The Obama effect on the Middle East

When Lebanon’s elections went to a pro-West coalition last week, hopes were soon raised in the western media that Iranian voters would choose a similar patch and oust incumbent Mahmud Ahmadinejad from office. While still hotly contested, it would appear the election will instead leave Iran with the status quo. There was similar anticipation ahead of Israeli Prime Minister Benjamin Netanyahu’s speech that he might use the opportunity to respond to the initiative Obama launched in Cairo. His speech fell short of what Obama asked and it has been widely panned in both Gaza and the West Bank by the Palestinian leadership. The pessimists about peace in our lifetime are certainly reinforced by the events of the last 48 hours.

Already, Republican spokespersons like Representative Mike Pence are calling on Obama to move away from what he called “the olive branch and apology”-strategy to a more hardline stance. In other words, go back to the approach and policies of the Bush-Cheney years. Others are concluding that there is no Obama effect in the Middle East. This morning, the New York Times editorialized that Ahmadinejad may now have a stronger hand. Soon, opinion leaders will surmise that Obama may have to change course. I disagree.

Change never comes easy. In the Middle East, it is made more complicated by religious and political struggles with biblical origins. Recent history is not encouraging—we have moved from war to occupation to terrorism and to aborted peace processes. That Obama tried so early in his presidency to break the cycle is change in itself. Furthermore, the weekend’s events show that Iran is changing and the West would be wise to let the universe unfold as it should. It is time to be patient and wise instead of acting in haste.

With 70% of the population under 30 and with the pervasive effect of technology, it is reasonable to expect that Iran is on an inevitable course of change. In remembering Tiananmen Square last week, there were questions about the impact it had. One thing is sure: China is far from a liberal democracy, but it is far different from what it was 20 years ago. The involvement of Iranian youth took the Supreme Leader Khamenei and the religious/political elite by surprise, which may account for the results, the credible doubts about the outcome and the harsh reaction from the authorities. But make no mistake about it, this election was not a marginal event.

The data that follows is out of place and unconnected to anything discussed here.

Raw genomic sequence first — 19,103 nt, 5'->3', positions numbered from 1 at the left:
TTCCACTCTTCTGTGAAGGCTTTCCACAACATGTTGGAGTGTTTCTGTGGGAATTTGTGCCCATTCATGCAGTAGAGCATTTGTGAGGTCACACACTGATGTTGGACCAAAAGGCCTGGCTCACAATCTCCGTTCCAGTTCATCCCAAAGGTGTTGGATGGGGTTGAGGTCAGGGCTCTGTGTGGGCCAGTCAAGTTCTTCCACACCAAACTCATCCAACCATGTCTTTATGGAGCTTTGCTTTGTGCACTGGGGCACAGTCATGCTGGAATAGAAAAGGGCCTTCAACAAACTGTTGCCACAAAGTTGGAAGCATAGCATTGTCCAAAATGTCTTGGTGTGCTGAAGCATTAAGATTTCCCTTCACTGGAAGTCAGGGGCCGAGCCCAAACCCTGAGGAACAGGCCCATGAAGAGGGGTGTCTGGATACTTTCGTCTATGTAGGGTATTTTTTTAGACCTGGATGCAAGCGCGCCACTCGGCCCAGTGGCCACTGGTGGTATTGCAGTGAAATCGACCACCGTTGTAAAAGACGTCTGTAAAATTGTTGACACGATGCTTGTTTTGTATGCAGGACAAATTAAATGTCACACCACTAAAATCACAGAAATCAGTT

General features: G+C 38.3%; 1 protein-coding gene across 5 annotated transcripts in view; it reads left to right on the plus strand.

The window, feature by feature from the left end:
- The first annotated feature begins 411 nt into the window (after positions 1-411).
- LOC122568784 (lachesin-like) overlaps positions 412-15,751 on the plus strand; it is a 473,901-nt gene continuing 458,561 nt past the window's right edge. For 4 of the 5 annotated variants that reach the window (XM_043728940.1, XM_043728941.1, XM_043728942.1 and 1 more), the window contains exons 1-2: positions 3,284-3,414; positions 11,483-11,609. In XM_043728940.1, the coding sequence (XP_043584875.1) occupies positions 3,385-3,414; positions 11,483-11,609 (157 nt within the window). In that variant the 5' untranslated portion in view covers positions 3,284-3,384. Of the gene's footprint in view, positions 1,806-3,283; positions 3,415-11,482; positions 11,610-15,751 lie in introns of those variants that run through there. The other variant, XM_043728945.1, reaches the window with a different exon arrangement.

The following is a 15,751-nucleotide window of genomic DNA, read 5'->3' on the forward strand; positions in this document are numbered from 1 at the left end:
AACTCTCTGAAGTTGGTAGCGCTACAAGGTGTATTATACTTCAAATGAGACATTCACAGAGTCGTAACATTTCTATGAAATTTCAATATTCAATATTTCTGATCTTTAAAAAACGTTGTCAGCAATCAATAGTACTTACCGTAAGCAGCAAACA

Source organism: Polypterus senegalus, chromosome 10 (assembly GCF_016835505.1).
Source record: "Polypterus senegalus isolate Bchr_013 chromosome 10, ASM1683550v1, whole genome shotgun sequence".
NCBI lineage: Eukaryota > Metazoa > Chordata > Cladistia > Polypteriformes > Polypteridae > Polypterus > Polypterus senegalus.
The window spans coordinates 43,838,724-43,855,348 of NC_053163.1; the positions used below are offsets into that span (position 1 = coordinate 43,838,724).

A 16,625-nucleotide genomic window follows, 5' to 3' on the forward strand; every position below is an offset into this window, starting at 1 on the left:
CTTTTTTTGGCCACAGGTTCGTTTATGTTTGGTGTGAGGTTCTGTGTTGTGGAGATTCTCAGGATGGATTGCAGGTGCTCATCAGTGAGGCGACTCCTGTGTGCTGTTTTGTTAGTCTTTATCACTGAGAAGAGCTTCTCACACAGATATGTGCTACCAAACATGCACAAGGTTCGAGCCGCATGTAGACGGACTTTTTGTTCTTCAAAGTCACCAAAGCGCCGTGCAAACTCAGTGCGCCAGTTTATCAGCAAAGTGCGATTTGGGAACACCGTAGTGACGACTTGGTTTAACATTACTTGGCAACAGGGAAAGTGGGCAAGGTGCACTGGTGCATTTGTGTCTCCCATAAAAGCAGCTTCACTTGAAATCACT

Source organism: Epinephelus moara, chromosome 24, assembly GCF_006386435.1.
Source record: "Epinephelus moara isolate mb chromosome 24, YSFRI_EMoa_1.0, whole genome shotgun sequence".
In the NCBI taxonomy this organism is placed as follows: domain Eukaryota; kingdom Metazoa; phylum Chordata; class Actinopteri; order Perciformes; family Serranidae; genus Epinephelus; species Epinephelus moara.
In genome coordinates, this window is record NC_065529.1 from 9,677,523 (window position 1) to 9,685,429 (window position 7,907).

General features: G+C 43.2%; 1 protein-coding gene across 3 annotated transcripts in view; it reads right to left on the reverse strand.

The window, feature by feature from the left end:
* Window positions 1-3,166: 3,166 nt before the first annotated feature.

As for the Israeli Prime Minister, I believe he went as far as he could given the circumstances. I am not a big Bibi fan, but recognition of a Palestinian state, no matter what limits he would want to impose on it, is a significant step forward. What more could he do with a fragile coalition, especially when the very neighbour he is being asked to appease still questions Israel’s right to exist and has not rejected the use of terrorism? There is no doubt that Israel outlined a negotiating position and not a final outcome scenario.

Israeli leaders are in wait-and-see mode to evaluate the Obama effect in the Arab world: is Obama succeeding in giving voice to the Arab youth of the streets or the moderates in the political world? No president has gone as far or has appealed so openly for transformational change in the region. This brand of change will require attitudinal and rhetorical changes by all concerned in the region. It will not come easy. But if peace is a shared goal, then it is too early to conclude the Obama effect is a failure.

Obama may be a novice on the world stage but he has proven himself to be a hard-nosed pol. He may appeal to idealism in his oratory, but his actions speak more of realism and pragmatism. His team in the region includes Joe Biden, Hillary Clinton, George Mitchell, Rahm Emanuel, Dennis Ross and others who are capable, savvy advisors and operatives. The challenge for Obama will be to resist naysayers at home who will do their best to undermine the American people’s support of his efforts—opponents like Dick Cheney, Sarah Palin, Rush Limbaugh, Bill O’Reilly, Sean Hannity. Until now , Obama has resisted responding to those in doubt or those who criticize. He must continue that kind of leadership. If he is to have any lasting effect on the Middle East, he will have to stay the course he outlined .

Looking for more?

Get the Best of Maclean's sent straight to your inbox. Sign up for news, commentary and analysis.